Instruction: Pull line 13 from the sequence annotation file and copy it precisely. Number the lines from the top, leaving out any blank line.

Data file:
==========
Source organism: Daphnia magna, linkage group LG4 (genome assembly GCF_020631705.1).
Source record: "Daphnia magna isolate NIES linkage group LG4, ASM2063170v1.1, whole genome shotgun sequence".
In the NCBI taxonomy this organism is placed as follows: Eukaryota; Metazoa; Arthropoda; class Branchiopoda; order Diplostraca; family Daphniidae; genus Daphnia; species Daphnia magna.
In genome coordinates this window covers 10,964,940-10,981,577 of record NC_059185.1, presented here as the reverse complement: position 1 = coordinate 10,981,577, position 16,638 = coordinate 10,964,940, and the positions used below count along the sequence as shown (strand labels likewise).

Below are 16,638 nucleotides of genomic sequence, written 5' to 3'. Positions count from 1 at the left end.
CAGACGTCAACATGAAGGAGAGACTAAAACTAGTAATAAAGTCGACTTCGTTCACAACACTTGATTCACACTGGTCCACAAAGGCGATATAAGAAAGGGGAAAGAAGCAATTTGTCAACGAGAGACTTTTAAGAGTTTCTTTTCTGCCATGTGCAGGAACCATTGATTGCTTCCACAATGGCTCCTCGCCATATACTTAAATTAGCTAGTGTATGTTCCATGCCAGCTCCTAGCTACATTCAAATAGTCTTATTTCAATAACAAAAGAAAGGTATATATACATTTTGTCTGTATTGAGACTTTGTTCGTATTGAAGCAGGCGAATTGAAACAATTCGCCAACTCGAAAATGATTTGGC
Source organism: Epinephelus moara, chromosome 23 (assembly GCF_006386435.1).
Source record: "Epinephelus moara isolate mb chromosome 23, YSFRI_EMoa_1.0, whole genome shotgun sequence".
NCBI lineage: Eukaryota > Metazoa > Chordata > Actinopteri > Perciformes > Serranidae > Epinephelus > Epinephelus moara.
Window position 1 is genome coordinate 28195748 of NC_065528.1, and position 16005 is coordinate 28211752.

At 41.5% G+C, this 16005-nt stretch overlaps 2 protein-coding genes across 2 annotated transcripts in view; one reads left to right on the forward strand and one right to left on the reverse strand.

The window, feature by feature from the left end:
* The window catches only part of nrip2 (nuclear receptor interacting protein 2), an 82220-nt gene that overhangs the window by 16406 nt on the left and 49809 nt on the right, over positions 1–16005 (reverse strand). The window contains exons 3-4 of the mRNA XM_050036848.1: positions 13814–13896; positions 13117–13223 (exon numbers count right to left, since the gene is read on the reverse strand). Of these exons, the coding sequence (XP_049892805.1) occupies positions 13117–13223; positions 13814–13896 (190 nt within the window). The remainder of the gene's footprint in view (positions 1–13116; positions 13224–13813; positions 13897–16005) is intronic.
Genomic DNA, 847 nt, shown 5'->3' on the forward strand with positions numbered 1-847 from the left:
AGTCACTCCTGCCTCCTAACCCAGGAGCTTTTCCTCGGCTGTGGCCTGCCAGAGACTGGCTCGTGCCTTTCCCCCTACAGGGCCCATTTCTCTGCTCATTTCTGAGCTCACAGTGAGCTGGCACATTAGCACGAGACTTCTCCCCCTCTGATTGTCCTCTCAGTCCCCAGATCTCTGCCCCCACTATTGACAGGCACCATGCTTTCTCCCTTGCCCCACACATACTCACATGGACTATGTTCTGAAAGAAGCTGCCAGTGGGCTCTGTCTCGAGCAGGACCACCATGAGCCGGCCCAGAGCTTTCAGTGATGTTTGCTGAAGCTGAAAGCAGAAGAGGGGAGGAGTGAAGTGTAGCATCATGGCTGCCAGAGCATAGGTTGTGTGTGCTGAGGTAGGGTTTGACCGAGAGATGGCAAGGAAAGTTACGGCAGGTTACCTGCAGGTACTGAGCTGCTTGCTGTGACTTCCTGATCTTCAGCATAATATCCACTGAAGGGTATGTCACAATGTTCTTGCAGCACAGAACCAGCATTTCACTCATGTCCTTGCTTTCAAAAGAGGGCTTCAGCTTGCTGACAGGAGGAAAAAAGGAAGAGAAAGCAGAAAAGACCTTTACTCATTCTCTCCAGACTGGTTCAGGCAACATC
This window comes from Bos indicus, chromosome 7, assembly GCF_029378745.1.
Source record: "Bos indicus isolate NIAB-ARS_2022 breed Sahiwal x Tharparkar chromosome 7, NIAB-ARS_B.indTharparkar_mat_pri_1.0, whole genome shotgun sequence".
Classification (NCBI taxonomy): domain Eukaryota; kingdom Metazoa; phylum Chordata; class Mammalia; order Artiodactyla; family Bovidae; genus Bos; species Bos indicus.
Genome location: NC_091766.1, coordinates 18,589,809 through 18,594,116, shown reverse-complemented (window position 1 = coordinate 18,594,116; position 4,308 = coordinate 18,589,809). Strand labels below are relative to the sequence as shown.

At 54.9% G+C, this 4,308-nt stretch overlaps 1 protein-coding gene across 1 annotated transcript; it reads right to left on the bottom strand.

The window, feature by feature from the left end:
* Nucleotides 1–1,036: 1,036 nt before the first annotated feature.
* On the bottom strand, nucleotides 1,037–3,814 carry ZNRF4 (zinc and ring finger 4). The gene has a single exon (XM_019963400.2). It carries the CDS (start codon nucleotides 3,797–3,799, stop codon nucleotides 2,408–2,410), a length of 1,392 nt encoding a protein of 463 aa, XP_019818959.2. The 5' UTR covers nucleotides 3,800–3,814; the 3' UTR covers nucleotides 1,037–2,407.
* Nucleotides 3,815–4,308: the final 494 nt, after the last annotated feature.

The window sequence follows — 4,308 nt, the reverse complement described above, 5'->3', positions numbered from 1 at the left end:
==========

* The window catches only part of nrip2 (nuclear receptor interacting protein 2), an 82220-nt gene that overhangs the window by 16406 nt on the left and 49809 nt on the right, over positions 1–16005 (reverse strand). The window contains exons 3-4 of the mRNA XM_050036848.1: positions 13814–13896; positions 13117–13223 (exon numbers count right to left, since the gene is read on the reverse strand). Of these exons, the coding sequence (XP_049892805.1) occupies positions 13117–13223; positions 13814–13896 (190 nt within the window). The remainder of the gene's footprint in view (positions 1–13116; positions 13224–13813; positions 13897–16005) is intronic.